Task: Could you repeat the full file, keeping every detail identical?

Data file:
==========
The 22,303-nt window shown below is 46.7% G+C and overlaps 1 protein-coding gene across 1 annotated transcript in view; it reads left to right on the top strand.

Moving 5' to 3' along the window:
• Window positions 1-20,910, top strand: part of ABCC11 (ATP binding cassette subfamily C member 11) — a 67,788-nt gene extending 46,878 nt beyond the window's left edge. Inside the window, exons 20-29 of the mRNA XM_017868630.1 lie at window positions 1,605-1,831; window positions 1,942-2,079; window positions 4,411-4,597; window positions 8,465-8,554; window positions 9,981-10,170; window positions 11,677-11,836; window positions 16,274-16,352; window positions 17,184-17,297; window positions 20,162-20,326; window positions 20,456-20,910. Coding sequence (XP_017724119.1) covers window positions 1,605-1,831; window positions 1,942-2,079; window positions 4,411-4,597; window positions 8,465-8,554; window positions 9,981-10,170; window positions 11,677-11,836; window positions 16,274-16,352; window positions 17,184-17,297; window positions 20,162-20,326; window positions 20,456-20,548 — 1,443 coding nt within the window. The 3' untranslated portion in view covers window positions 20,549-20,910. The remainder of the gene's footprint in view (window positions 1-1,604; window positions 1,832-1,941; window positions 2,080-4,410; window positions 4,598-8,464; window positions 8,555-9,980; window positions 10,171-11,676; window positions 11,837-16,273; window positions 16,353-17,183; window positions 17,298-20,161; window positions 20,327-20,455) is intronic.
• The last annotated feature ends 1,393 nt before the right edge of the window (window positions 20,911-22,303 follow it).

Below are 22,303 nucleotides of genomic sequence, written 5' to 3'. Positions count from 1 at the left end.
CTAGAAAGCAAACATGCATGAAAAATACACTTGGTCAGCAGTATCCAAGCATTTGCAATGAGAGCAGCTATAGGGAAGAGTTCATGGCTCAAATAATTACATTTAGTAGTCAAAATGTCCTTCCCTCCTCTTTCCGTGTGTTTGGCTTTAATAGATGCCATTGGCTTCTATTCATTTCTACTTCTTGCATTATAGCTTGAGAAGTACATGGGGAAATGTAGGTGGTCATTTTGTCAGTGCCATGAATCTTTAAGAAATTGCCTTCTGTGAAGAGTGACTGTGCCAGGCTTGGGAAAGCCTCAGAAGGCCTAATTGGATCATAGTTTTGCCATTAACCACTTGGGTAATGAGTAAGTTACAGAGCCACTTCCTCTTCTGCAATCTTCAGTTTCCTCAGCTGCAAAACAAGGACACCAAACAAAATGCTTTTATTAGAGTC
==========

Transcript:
The 22,303-nt window shown below is 46.7% G+C and overlaps 1 protein-coding gene across 1 annotated transcript in view; it reads left to right on the top strand.

Moving 5' to 3' along the window:
• Window positions 1-20,910, top strand: part of ABCC11 (ATP binding cassette subfamily C member 11) — a 67,788-nt gene extending 46,878 nt beyond the window's left edge. Inside the window, exons 20-29 of the mRNA XM_017868630.1 lie at window positions 1,605-1,831; window positions 1,942-2,079; window positions 4,411-4,597; window positions 8,465-8,554; window positions 9,981-10,170; window positions 11,677-11,836; window positions 16,274-16,352; window positions 17,184-17,297; window positions 20,162-20,326; window positions 20,456-20,910. Coding sequence (XP_017724119.1) covers window positions 1,605-1,831; window positions 1,942-2,079; window positions 4,411-4,597; window positions 8,465-8,554; window positions 9,981-10,170; window positions 11,677-11,836; window positions 16,274-16,352; window positions 17,184-17,297; window positions 20,162-20,326; window positions 20,456-20,548 — 1,443 coding nt within the window. The 3' untranslated portion in view covers window positions 20,549-20,910. The remainder of the gene's footprint in view (window positions 1-1,604; window positions 1,832-1,941; window positions 2,080-4,410; window positions 4,598-8,464; window positions 8,555-9,980; window positions 10,171-11,676; window positions 11,837-16,273; window positions 16,353-17,183; window positions 17,298-20,161; window positions 20,327-20,455) is intronic.
• The last annotated feature ends 1,393 nt before the right edge of the window (window positions 20,911-22,303 follow it).

Below are 22,303 nucleotides of genomic sequence, written 5' to 3'. Positions count from 1 at the left end.
CTAGAAAGCAAACATGCATGAAAAATACACTTGGTCAGCAGTATCCAAGCATTTGCAATGAGAGCAGCTATAGGGAAGAGTTCATGGCTCAAATAATTACATTTAGTAGTCAAAATGTCCTTCCCTCCTCTTTCCGTGTGTTTGGCTTTAATAGATGCCATTGGCTTCTATTCATTTCTACTTCTTGCATTATAGCTTGAGAAGTACATGGGGAAATGTAGGTGGTCATTTTGTCAGTGCCATGAATCTTTAAGAAATTGCCTTCTGTGAAGAGTGACTGTGCCAGGCTTGGGAAAGCCTCAGAAGGCCTAATTGGATCATAGTTTTGCCATTAACCACTTGGGTAATGAGTAAGTTACAGAGCCACTTCCTCTTCTGCAATCTTCAGTTTCCTCAGCTGCAAAACAAGGACACCAAACAAAATGCTTTTATTAGAGTC